This simple action is one of the true foundations of Flash. Play sets a movie or a Movie Clip in motion. When a Play action is executed, Flash starts the sequential display of each frame’s contents along the current timeline. The rate at which the frames are displayed is measured as frames per second, or fps. The fps rate can be set from 0.01 to 120 (meaning that the Play Action can cause the display of as little as 1 frame every 100 seconds to as many as 120 frames in 1 second, subject to the limitations of the computer’s processing speed). The default fps is 12. Once Play has started, frames continue to be displayed one after the other, until another action interrupts the flow, or the end of the movie or Movie Clip’s timeline is reached. If the end of a movie’s timeline is reached, the movie either loops (begins playing again at frame 1, scene 1), or stops on the last frame. If the movie is set to loop, once the end of the Movie Clip’s timeline is reached, playback loops back to the beginning of the clip, and the clip continues playing. To prevent looping, add a Stop action to the last frame of your Movie Clip.

Stop
Stop, as you may have guessed, halts the progression of a movie or Movie Clip that is in a Play state. Stop is often used with buttons for user-controlled playback of a movie, or on frames to end an animated sequence.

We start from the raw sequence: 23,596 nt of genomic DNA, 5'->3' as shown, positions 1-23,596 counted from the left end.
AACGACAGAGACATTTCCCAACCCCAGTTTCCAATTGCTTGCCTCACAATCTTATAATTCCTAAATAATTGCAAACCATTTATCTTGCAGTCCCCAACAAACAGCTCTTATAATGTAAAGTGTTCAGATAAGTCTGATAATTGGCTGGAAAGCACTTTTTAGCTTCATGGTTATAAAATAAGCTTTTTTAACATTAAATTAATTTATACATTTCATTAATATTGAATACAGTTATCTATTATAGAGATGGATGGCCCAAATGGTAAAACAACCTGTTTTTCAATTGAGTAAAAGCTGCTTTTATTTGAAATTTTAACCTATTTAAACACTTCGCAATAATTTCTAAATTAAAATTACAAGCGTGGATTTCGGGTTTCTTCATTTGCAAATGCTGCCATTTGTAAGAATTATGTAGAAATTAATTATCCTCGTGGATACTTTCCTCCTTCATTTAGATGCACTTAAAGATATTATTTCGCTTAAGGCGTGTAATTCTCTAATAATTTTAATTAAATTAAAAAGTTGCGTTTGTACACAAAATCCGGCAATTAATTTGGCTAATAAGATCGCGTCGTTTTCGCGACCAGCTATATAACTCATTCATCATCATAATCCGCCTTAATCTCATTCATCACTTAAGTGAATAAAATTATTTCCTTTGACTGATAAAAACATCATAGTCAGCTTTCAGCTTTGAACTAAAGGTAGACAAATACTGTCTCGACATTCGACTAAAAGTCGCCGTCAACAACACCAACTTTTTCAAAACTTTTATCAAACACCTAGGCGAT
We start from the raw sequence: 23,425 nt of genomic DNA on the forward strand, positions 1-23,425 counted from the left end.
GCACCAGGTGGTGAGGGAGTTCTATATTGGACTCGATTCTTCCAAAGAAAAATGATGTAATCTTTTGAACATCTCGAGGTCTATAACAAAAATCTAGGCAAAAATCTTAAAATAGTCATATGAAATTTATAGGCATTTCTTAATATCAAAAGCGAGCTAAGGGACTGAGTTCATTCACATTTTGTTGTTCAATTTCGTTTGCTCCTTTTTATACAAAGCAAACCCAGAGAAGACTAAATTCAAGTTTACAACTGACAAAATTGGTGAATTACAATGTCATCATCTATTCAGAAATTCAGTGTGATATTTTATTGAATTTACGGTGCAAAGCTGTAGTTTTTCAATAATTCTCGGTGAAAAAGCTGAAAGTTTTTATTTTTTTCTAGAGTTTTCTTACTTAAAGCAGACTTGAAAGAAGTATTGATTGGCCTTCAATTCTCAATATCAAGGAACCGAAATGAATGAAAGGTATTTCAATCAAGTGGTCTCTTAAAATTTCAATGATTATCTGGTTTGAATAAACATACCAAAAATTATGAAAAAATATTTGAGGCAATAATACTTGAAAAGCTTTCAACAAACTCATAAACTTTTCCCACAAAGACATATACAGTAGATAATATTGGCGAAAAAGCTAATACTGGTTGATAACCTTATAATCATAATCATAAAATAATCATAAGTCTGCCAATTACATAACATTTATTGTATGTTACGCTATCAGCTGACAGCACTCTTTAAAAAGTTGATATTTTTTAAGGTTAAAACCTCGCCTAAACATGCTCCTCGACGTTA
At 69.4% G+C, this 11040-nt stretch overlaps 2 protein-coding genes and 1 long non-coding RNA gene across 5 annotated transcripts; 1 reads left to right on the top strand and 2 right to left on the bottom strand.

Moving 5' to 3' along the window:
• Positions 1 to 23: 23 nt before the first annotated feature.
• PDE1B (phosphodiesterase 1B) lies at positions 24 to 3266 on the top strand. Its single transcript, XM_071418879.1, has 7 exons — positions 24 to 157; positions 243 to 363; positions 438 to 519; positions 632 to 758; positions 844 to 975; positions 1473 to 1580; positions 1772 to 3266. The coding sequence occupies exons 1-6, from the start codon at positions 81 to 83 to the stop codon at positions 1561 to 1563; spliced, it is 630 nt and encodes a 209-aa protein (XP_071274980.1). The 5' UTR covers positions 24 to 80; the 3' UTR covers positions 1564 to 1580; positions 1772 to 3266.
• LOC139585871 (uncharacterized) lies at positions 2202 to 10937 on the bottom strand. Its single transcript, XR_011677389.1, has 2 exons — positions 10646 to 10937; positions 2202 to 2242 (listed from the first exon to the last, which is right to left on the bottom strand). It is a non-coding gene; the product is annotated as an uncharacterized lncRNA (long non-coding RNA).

Toggle High Quality
Here’s a straightforward action that changes the entire movie’s visual rendering quality setting to High if it is currently set at Low, and to Low if it is currently set at High. In High-Quality Mode, the edges of lines and text appear smooth because they are antialiased (or blurred slightly between shifts in color). In Low-Quality Mode, the edges of lines and text appear choppy because they are not antialiased. Low Quality is occasionally set on movies that are played back on slower computers because it causes animation to play back more quickly. See the difference for this toggle setting in Figure below. Toggle High Quality is considered a deprecated action because of the new Flash 5 _quality and _highquality properties. All quality settings are global, which means that every timeline (including Movie Clip timelines) will be affected regardless of where the action is executed.